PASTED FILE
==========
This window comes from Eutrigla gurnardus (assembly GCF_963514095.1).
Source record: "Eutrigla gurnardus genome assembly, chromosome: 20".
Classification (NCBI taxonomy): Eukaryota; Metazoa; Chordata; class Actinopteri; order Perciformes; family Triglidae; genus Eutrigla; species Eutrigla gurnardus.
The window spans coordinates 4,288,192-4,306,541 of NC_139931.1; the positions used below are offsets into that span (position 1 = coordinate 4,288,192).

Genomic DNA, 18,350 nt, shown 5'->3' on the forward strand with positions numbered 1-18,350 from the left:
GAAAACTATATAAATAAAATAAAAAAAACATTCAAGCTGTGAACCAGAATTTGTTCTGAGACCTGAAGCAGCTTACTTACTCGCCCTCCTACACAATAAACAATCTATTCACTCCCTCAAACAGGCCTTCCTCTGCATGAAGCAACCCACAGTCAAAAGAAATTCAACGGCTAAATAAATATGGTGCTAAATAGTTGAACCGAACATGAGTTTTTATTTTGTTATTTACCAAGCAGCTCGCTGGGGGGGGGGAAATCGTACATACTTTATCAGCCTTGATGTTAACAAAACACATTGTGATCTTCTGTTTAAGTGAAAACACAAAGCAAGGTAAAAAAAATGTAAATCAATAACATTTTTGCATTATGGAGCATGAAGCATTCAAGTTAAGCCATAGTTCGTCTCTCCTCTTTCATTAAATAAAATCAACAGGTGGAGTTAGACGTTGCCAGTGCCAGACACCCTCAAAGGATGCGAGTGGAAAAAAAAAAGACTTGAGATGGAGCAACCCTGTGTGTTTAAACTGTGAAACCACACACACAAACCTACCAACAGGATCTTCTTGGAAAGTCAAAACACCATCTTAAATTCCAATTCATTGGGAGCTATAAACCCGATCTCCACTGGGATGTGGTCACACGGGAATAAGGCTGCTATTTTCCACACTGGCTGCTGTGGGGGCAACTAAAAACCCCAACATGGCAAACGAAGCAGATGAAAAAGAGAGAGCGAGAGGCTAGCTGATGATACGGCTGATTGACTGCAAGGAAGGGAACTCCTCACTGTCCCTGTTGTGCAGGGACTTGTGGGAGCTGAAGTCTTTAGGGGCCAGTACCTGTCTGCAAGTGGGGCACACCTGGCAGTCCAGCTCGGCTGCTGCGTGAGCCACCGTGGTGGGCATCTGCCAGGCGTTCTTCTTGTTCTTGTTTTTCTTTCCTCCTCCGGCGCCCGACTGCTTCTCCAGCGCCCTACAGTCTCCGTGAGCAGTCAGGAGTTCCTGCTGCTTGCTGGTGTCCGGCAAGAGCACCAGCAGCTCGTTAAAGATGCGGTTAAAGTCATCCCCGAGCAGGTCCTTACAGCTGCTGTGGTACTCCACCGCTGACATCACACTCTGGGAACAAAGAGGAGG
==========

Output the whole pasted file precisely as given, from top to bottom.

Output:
This window comes from Eutrigla gurnardus (assembly GCF_963514095.1).
Source record: "Eutrigla gurnardus genome assembly, chromosome: 20".
Classification (NCBI taxonomy): Eukaryota; Metazoa; Chordata; class Actinopteri; order Perciformes; family Triglidae; genus Eutrigla; species Eutrigla gurnardus.
The window spans coordinates 4,288,192-4,306,541 of NC_139931.1; the positions used below are offsets into that span (position 1 = coordinate 4,288,192).

Genomic DNA, 18,350 nt, shown 5'->3' on the forward strand with positions numbered 1-18,350 from the left:
GAAAACTATATAAATAAAATAAAAAAAACATTCAAGCTGTGAACCAGAATTTGTTCTGAGACCTGAAGCAGCTTACTTACTCGCCCTCCTACACAATAAACAATCTATTCACTCCCTCAAACAGGCCTTCCTCTGCATGAAGCAACCCACAGTCAAAAGAAATTCAACGGCTAAATAAATATGGTGCTAAATAGTTGAACCGAACATGAGTTTTTATTTTGTTATTTACCAAGCAGCTCGCTGGGGGGGGGGAAATCGTACATACTTTATCAGCCTTGATGTTAACAAAACACATTGTGATCTTCTGTTTAAGTGAAAACACAAAGCAAGGTAAAAAAAATGTAAATCAATAACATTTTTGCATTATGGAGCATGAAGCATTCAAGTTAAGCCATAGTTCGTCTCTCCTCTTTCATTAAATAAAATCAACAGGTGGAGTTAGACGTTGCCAGTGCCAGACACCCTCAAAGGATGCGAGTGGAAAAAAAAAAGACTTGAGATGGAGCAACCCTGTGTGTTTAAACTGTGAAACCACACACACAAACCTACCAACAGGATCTTCTTGGAAAGTCAAAACACCATCTTAAATTCCAATTCATTGGGAGCTATAAACCCGATCTCCACTGGGATGTGGTCACACGGGAATAAGGCTGCTATTTTCCACACTGGCTGCTGTGGGGGCAACTAAAAACCCCAACATGGCAAACGAAGCAGATGAAAAAGAGAGAGCGAGAGGCTAGCTGATGATACGGCTGATTGACTGCAAGGAAGGGAACTCCTCACTGTCCCTGTTGTGCAGGGACTTGTGGGAGCTGAAGTCTTTAGGGGCCAGTACCTGTCTGCAAGTGGGGCACACCTGGCAGTCCAGCTCGGCTGCTGCGTGAGCCACCGTGGTGGGCATCTGCCAGGCGTTCTTCTTGTTCTTGTTTTTCTTTCCTCCTCCGGCGCCCGACTGCTTCTCCAGCGCCCTACAGTCTCCGTGAGCAGTCAGGAGTTCCTGCTGCTTGCTGGTGTCCGGCAAGAGCACCAGCAGCTCGTTAAAGATGCGGTTAAAGTCATCCCCGAGCAGGTCCTTACAGCTGCTGTGGTACTCCACCGCTGACATCACACTCTGGGAACAAAGAGGAGG